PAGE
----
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I understand from Papa Crockford that it's a good idea to use semicolons. And I understand that it's a good idea to use curly braces even to block just one line of JavaScript in the body of an if/then stmt.

So my question is: Where do I place the semicolon? Do I do this:

if (condition) {
   stmt;
} else {
   stmt;
}

or do I do this:

if (condition) {
   stmt
} else {
   stmt
};

or do I leave the semicolon off altogether? (Given that I have decided to use curly braces to block even just 1 line of JavaScript inside the body of an if/then).

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Use the former. –  Josh Jan 25 '12 at 17:07
    
Yeah, it looks like the consent is to use the first. –  Phillip Jan 25 '12 at 17:53

3 Answers 3

up vote 1 down vote accepted

Answer is 1st option.

you must read about it for better understanding. this is the very basic thing of javascript.

Reference - 1

Reference - 2

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Thank you for those two references dku.rajkumar! –  Phillip Jan 25 '12 at 17:50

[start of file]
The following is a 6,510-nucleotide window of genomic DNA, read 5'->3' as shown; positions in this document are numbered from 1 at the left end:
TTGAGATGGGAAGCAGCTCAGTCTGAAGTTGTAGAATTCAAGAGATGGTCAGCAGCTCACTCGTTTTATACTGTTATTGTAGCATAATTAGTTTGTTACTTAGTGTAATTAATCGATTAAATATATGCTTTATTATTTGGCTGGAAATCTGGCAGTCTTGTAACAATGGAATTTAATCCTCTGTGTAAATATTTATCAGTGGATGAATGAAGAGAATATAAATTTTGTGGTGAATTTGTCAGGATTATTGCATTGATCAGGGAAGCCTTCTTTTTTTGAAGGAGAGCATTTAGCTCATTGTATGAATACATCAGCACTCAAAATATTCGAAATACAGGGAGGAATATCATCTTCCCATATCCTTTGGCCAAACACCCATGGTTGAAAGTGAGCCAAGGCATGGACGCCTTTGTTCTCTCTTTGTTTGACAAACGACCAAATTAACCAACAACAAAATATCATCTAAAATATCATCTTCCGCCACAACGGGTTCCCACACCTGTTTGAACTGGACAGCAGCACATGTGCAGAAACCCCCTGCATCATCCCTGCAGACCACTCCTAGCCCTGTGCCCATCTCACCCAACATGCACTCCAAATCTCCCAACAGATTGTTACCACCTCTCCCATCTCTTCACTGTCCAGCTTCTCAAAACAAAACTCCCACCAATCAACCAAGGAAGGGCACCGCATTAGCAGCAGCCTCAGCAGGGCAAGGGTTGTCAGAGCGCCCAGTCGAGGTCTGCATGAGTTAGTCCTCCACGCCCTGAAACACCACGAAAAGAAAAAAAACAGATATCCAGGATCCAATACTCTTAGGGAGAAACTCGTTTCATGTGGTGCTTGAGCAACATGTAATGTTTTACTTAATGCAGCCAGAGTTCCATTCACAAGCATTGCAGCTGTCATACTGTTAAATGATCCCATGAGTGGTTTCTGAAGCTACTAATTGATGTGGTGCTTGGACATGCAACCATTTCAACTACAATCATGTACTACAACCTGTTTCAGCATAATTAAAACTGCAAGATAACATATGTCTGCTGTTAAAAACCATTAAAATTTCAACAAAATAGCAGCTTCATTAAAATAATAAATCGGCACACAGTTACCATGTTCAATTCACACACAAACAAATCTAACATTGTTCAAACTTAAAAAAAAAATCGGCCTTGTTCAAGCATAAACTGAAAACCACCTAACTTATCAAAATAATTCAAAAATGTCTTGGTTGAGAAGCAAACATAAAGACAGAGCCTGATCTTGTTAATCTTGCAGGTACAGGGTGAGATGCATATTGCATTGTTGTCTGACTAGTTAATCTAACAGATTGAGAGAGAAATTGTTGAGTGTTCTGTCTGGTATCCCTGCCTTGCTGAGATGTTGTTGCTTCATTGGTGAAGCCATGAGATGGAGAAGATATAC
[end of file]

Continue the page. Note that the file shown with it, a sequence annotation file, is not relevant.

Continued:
you are welcome dude.. –  dku.rajkumar Jan 25 '12 at 17:52

You do the first. Semicolons do not go after the closing braces of if and else statements.

The only time I can think of when you would ever put a semicolon after a closing brace is if you were assigning a function to some sort of property, or creating an object literal:

var obj = { };
obj.func = function() {
    alert("Howdy!");
};
share|improve this answer
    
But I just don't like seeing a semicolon followed by a curly brace. To me, the curly brace is a line terminator as well. –  Phillip Jan 25 '12 at 17:52

The first one is the proper form, because you can have multiple statements and they should be separated by semicolons.

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Ah yes, if that were true, then the other would be true. But what if I only have 1 statement? –  Phillip Jan 25 '12 at 17:51

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